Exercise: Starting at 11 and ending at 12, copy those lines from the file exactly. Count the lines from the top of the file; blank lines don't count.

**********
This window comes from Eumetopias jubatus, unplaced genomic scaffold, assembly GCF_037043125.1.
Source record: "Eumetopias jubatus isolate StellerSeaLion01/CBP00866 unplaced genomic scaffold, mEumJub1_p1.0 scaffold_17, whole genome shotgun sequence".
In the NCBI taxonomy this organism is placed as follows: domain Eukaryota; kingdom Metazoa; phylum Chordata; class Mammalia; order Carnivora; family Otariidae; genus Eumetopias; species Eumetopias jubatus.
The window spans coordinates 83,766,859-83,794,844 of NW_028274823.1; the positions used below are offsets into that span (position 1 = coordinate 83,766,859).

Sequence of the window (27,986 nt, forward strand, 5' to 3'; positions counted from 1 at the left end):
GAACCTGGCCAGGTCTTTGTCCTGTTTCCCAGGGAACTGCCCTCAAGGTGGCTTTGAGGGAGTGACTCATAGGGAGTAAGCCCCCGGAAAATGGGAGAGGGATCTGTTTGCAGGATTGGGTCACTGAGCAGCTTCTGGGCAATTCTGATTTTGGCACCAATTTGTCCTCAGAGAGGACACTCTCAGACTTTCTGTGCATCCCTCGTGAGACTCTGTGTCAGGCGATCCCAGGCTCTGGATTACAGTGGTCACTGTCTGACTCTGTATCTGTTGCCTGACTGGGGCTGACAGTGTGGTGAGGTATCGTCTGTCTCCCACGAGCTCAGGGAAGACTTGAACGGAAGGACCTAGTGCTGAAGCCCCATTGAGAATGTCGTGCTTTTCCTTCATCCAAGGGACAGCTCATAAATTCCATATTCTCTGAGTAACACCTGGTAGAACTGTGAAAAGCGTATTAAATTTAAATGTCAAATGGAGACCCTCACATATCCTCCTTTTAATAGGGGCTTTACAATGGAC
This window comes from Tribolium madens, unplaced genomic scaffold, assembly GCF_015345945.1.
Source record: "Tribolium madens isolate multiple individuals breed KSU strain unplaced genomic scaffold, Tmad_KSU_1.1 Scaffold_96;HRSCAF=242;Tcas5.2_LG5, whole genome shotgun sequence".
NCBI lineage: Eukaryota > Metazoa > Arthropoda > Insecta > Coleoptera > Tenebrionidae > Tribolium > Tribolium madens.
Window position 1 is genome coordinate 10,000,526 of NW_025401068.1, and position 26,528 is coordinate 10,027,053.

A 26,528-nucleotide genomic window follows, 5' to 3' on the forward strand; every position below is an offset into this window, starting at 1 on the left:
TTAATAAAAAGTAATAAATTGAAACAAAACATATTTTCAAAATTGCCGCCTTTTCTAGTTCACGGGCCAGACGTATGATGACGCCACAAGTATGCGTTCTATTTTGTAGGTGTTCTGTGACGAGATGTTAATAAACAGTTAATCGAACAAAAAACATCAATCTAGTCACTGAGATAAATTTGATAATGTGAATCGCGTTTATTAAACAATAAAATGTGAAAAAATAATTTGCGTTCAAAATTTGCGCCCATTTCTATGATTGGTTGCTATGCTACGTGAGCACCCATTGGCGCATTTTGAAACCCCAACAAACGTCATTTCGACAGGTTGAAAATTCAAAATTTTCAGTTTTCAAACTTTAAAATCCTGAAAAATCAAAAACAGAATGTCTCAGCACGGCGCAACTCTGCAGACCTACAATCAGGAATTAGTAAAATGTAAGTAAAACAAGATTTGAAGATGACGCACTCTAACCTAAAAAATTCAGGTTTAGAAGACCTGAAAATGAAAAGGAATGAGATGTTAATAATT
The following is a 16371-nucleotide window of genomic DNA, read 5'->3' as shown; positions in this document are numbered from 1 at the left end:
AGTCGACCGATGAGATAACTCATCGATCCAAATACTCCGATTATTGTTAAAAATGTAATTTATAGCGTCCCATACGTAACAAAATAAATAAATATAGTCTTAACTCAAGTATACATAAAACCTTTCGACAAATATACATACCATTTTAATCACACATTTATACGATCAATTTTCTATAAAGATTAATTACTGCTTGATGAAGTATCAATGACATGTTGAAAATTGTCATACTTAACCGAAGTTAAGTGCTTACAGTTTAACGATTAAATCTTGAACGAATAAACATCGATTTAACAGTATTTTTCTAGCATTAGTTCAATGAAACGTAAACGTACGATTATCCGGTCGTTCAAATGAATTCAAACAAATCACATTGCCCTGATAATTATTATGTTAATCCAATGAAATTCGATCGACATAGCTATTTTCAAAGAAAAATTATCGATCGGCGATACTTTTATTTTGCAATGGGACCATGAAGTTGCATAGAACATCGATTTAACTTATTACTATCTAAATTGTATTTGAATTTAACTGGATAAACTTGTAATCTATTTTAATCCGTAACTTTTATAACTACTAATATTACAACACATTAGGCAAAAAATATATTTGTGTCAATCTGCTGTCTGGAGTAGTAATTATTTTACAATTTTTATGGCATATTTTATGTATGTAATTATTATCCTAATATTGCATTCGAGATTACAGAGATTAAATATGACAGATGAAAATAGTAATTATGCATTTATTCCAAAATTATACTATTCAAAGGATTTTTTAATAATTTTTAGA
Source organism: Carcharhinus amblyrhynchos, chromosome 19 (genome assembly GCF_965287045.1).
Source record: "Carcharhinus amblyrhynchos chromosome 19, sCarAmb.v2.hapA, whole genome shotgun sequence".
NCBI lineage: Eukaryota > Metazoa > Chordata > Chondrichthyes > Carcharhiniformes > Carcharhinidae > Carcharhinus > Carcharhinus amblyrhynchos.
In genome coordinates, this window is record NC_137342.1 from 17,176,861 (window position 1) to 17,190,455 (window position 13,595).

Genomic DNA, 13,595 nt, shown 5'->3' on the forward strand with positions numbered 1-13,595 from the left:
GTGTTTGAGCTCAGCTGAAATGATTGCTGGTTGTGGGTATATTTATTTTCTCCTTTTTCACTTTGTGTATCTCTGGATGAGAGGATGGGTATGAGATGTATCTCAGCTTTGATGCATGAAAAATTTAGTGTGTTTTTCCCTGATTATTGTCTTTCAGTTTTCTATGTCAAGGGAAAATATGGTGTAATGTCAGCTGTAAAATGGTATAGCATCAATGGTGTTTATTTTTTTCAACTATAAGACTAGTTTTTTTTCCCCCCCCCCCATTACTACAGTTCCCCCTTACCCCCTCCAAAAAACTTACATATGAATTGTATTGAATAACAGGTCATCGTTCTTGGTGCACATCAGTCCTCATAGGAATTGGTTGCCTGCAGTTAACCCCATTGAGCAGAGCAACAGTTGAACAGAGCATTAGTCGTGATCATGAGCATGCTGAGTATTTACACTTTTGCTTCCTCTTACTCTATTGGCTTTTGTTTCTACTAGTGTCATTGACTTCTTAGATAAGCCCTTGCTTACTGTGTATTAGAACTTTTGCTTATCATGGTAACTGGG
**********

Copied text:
A 26,528-nucleotide genomic window follows, 5' to 3' on the forward strand; every position below is an offset into this window, starting at 1 on the left:
TTAATAAAAAGTAATAAATTGAAACAAAACATATTTTCAAAATTGCCGCCTTTTCTAGTTCACGGGCCAGACGTATGATGACGCCACAAGTATGCGTTCTATTTTGTAGGTGTTCTGTGACGAGATGTTAATAAACAGTTAATCGAACAAAAAACATCAATCTAGTCACTGAGATAAATTTGATAATGTGAATCGCGTTTATTAAACAATAAAATGTGAAAAAATAATTTGCGTTCAAAATTTGCGCCCATTTCTATGATTGGTTGCTATGCTACGTGAGCACCCATTGGCGCATTTTGAAACCCCAACAAACGTCATTTCGACAGGTTGAAAATTCAAAATTTTCAGTTTTCAAACTTTAAAATCCTGAAAAATCAAAAACAGAATGTCTCAGCACGGCGCAACTCTGCAGACCTACAATCAGGAATTAGTAAAATGTAAGTAAAACAAGATTTGAAGATGACGCACTCTAACCTAAAAAATTCAGGTTTAGAAGACCTGAAAATGAAAAGGAATGAGATGTTAATAATT